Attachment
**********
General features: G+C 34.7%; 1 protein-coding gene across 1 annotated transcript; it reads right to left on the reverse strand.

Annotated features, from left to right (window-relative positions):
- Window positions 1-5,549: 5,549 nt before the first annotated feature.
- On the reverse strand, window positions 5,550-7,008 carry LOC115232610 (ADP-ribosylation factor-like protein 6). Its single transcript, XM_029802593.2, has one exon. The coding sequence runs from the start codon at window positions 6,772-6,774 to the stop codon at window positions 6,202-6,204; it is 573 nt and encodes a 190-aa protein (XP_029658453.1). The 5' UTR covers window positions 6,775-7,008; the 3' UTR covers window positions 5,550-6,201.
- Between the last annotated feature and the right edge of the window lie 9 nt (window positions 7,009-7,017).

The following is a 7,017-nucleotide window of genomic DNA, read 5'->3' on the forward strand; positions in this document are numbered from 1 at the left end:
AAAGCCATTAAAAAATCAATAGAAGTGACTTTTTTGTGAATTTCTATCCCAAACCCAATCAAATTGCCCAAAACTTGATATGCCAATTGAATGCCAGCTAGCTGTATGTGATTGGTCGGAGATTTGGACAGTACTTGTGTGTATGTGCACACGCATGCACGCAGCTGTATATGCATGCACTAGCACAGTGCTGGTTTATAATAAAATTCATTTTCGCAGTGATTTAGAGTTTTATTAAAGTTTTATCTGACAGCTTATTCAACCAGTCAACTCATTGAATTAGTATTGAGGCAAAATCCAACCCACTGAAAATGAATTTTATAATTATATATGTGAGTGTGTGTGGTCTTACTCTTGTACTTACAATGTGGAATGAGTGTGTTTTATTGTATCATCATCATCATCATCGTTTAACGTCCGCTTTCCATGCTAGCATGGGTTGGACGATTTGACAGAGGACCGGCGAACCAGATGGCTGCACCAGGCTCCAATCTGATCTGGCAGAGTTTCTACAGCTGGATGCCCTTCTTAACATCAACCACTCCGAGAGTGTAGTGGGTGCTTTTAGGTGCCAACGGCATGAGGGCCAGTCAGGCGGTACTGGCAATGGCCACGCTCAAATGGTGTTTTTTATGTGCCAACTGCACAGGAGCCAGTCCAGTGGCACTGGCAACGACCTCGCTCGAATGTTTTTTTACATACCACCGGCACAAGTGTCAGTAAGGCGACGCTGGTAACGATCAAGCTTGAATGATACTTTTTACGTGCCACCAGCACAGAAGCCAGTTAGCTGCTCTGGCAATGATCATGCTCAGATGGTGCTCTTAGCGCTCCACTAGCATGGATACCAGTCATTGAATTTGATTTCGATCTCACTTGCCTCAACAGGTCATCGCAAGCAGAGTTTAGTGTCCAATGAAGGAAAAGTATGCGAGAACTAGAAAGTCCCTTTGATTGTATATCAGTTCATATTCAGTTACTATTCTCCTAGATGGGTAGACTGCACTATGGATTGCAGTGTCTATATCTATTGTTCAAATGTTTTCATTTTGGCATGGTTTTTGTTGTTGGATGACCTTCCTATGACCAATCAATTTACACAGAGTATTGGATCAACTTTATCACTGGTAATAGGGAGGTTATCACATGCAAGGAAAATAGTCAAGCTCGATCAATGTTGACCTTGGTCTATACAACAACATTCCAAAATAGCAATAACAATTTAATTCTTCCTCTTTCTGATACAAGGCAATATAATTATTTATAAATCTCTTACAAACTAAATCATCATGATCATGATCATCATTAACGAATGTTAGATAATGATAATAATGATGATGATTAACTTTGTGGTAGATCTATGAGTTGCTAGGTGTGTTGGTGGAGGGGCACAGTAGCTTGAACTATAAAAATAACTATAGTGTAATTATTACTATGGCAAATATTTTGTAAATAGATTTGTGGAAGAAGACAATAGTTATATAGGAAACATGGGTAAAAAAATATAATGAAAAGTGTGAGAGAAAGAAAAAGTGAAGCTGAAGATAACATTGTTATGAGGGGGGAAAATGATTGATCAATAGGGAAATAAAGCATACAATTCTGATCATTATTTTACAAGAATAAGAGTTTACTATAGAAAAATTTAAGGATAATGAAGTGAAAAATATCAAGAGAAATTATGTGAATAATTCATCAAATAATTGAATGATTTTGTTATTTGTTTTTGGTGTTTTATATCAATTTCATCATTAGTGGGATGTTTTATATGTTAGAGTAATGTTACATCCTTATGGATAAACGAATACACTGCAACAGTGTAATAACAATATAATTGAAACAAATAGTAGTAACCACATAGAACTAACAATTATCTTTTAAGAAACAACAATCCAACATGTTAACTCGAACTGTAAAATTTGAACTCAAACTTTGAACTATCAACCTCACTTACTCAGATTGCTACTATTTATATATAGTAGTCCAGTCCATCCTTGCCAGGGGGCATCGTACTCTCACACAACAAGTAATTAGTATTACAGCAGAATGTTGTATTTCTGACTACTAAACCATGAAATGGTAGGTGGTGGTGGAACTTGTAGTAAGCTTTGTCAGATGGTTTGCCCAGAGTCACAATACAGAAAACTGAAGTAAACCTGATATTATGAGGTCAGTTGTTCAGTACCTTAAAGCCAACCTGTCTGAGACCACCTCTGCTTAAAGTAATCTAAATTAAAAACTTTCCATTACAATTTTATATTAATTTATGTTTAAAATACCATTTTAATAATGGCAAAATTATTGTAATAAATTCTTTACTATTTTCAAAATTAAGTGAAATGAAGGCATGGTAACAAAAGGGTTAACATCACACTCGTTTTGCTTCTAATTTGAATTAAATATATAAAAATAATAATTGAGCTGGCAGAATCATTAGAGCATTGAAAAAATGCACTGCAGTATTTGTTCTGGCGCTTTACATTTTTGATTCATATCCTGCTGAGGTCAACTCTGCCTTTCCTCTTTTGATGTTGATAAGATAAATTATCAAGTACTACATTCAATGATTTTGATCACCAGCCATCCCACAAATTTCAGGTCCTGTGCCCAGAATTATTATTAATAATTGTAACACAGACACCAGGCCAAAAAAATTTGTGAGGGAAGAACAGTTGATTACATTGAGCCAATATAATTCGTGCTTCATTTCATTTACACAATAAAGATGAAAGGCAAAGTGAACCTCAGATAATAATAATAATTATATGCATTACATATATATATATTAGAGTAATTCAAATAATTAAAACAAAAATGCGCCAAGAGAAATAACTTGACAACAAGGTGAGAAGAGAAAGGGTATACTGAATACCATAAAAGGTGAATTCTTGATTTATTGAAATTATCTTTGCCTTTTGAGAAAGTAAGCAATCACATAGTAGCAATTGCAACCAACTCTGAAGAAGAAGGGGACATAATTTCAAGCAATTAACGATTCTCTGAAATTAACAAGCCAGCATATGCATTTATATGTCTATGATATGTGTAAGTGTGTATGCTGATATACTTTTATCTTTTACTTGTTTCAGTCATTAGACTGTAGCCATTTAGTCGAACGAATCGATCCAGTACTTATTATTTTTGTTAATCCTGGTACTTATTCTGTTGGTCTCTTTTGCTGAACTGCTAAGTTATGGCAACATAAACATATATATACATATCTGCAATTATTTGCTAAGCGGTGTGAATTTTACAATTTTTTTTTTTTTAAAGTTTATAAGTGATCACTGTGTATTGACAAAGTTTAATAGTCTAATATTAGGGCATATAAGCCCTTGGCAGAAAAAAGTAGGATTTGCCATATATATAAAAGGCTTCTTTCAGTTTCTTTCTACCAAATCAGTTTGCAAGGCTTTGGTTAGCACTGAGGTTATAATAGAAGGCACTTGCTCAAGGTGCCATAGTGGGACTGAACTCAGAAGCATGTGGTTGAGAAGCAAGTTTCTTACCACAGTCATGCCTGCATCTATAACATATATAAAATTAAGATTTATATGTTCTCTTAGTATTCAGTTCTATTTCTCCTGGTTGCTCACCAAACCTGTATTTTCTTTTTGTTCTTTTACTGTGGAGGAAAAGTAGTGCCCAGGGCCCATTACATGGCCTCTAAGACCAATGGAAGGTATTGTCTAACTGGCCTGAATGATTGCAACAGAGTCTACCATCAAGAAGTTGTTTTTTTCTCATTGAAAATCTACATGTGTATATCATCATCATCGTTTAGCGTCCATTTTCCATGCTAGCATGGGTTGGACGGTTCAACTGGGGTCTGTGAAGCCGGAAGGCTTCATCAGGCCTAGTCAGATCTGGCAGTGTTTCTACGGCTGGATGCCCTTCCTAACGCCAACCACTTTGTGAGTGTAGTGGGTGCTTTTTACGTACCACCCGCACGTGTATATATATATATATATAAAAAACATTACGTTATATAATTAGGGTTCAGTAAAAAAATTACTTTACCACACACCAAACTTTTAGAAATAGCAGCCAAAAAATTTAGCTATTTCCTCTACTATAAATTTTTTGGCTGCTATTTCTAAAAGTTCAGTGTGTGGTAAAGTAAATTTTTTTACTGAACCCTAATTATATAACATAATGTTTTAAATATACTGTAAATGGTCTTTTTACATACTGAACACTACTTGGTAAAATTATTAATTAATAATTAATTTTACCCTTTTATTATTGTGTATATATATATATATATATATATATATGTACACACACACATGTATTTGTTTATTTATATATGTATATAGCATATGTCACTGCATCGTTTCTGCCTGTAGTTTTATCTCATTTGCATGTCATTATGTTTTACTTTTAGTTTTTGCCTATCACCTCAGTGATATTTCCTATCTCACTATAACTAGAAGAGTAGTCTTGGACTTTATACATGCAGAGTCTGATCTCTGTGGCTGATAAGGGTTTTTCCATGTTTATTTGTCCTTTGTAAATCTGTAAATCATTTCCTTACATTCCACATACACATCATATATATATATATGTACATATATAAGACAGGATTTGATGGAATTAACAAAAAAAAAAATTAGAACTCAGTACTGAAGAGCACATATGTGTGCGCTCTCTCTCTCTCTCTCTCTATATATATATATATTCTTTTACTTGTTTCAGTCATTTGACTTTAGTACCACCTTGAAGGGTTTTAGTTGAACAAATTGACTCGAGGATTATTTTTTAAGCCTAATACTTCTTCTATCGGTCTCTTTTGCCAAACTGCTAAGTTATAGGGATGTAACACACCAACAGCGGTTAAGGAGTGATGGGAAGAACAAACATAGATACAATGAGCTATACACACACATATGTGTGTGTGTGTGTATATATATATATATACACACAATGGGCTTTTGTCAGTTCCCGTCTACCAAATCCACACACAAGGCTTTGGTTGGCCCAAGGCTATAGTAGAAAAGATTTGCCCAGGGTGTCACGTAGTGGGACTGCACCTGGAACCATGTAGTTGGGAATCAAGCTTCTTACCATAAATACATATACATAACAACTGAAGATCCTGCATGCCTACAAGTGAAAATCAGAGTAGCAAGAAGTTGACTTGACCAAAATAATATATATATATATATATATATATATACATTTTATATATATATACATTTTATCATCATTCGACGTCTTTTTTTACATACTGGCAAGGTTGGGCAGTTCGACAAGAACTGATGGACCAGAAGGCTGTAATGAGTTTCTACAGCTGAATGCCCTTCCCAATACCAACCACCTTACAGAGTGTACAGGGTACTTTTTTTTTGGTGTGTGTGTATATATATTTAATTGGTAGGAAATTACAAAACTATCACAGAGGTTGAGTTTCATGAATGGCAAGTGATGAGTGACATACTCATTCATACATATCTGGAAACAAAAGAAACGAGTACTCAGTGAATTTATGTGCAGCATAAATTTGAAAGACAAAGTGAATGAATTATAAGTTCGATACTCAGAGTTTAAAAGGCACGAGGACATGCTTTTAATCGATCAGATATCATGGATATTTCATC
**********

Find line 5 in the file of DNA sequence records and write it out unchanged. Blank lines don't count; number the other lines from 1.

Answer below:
- Between the last annotated feature and the right edge of the window lie 9 nt (window positions 7,009-7,017).